THERE IS AN ISD TAG ON MY CITRUS TREE… WHAT DOES IT MEAN?
Propagating citrus nurseries are required by the State of Florida’s Ag Department to treat every tree that leaves their screen-house facility with the systemic insecticide, at that time an ISD tag is placed on the plant with the date of application, as well an expiration date, which is 6 months later than the date of application. The primary reason for the use is to prevent Psyllid’s from spreading HLB (citrus Greening), not every Psyllid is a carrier of HLB, but the effort is to protect the plant from HLB.
The treatment also prevents other insects that might feed on the tree from doing so as well, like Aphids, white flies, citrus leaf miners and any other piercing or sucking insects. What this means to a homeowner is that it gives added protection against pests. Another way of looking at it is that it helps reduce the amount of open wounds on a leaf’s surface, which reduces the point of entry for citrus canker. Learn more about citrus canker by visiting our citrus canker page.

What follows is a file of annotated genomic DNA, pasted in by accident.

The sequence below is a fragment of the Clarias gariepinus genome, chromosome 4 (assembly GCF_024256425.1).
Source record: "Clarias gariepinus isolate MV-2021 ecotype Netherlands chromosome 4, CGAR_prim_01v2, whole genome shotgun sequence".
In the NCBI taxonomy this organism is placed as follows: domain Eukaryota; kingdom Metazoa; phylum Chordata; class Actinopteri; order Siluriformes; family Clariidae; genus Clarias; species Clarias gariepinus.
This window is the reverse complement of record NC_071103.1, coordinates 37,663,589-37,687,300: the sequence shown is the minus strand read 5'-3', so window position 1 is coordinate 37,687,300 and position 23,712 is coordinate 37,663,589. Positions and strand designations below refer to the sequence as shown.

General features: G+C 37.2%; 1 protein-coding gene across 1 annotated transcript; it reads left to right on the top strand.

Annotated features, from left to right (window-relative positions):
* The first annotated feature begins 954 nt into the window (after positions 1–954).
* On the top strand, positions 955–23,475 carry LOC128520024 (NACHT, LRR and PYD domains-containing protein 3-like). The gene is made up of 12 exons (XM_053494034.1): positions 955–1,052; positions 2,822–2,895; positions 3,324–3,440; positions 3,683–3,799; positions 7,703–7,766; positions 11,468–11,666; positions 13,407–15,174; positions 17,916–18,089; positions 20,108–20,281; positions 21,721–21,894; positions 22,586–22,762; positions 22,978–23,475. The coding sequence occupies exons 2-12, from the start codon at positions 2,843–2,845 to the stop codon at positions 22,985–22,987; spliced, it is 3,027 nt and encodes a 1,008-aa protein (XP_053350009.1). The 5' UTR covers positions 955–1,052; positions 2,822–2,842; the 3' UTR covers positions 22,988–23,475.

As a Homeowner what can you do?
To keep your tree as healthy as possible it is always recommended to follow growing standards and this is no exception… One of the easiest things to do to aid in the fight against Citrus Greening (HLB; Huanglongbing) is to continue the insecticide treatments with a systemic insecticide. One of the top technologies used is a product with the ingredient Imidacloprid, which is a product that mimics that of nicotine which affects the nervous system of feeding insects. A web search can provide more information about the ingredient and its availability to homeowners. Our recommendation is get, and follow the label directions, of a product by Bayer Advanced labeled “Fruit, Citrus, and Vegetable Insect Control” that is available at many nursery and retail stores. Here is a link with more information provided by Bayer Advanced.